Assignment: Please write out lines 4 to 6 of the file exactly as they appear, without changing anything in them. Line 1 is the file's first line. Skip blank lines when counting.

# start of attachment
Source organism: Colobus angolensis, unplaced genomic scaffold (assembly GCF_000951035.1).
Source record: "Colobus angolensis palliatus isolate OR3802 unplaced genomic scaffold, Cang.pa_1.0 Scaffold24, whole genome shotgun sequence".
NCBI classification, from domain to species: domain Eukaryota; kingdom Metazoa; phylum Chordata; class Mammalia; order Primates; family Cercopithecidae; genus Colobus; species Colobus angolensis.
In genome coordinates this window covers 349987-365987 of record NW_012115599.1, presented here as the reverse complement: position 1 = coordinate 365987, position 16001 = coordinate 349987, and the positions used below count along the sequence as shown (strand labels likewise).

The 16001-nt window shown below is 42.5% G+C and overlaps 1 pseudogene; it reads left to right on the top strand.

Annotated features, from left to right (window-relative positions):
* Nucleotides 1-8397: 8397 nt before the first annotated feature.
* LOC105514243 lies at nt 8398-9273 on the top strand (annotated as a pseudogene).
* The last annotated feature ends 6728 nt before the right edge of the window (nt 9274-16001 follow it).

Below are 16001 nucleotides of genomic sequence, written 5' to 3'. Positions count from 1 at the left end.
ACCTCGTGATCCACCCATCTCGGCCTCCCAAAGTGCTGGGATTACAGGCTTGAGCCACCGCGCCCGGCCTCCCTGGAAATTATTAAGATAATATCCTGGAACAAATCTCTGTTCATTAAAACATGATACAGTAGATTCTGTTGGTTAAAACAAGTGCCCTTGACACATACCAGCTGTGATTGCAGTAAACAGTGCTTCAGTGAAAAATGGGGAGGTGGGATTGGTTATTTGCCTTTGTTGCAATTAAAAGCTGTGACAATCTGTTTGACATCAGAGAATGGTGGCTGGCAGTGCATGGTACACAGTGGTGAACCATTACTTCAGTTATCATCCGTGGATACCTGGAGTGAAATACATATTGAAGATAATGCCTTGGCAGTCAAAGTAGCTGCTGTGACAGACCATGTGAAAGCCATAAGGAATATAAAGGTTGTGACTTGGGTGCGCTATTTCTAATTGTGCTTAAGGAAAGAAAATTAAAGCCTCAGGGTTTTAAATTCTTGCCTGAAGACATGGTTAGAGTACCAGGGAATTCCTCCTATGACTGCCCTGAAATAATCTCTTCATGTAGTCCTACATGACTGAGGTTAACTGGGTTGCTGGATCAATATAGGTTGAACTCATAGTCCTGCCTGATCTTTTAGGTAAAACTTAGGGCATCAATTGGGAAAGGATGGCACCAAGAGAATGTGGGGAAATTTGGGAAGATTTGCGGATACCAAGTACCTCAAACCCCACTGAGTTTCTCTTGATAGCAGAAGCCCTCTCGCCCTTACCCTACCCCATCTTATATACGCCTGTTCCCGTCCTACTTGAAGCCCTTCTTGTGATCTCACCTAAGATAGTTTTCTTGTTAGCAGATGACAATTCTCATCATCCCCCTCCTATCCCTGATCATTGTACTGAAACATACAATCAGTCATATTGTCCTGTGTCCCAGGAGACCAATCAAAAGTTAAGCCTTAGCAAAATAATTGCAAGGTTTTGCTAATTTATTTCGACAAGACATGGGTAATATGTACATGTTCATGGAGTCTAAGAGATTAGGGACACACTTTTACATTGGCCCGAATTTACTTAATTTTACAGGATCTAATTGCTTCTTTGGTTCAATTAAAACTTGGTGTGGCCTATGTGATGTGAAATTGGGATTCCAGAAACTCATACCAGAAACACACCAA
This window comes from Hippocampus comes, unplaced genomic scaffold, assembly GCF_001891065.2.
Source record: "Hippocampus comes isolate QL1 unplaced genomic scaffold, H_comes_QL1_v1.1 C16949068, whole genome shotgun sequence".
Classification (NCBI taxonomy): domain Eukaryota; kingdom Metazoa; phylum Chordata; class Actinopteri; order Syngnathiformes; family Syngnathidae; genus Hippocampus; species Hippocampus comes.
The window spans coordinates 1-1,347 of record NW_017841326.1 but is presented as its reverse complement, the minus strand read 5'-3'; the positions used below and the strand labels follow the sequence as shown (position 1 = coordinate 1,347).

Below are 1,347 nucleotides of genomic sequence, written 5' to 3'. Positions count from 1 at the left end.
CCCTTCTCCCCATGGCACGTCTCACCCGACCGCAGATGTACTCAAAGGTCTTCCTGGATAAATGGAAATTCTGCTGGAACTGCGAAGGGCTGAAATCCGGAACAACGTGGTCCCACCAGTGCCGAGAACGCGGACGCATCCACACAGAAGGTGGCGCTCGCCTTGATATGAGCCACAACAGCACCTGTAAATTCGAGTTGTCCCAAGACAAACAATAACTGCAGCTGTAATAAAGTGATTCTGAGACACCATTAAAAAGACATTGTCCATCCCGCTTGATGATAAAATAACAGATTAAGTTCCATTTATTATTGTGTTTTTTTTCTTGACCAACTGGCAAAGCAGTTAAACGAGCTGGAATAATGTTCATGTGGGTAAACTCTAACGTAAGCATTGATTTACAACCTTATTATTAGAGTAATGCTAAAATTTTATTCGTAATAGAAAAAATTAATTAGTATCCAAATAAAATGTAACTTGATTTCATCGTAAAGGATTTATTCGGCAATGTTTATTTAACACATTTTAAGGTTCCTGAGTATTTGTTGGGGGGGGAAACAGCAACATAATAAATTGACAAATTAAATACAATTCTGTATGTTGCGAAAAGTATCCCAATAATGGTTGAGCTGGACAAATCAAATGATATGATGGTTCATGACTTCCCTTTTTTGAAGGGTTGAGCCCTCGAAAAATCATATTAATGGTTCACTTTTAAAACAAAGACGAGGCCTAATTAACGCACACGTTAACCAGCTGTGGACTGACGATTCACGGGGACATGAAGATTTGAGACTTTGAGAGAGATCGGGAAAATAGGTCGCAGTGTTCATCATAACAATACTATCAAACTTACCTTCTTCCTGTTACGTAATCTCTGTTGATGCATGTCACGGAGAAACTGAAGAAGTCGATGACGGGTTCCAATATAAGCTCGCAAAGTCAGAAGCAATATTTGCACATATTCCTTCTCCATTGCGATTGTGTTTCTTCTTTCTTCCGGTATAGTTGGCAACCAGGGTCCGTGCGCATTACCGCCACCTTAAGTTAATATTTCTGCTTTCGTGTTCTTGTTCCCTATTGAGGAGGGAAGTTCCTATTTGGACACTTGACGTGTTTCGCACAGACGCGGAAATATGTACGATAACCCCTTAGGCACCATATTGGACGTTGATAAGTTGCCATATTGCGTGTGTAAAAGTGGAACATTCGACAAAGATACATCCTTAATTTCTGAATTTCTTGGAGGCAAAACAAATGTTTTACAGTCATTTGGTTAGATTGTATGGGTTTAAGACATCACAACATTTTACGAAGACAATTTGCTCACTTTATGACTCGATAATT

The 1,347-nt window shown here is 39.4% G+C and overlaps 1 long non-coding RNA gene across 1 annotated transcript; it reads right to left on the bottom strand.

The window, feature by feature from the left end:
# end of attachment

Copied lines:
In genome coordinates this window covers 349987-365987 of record NW_012115599.1, presented here as the reverse complement: position 1 = coordinate 365987, position 16001 = coordinate 349987, and the positions used below count along the sequence as shown (strand labels likewise).

The 16001-nt window shown below is 42.5% G+C and overlaps 1 pseudogene; it reads left to right on the top strand.

Annotated features, from left to right (window-relative positions):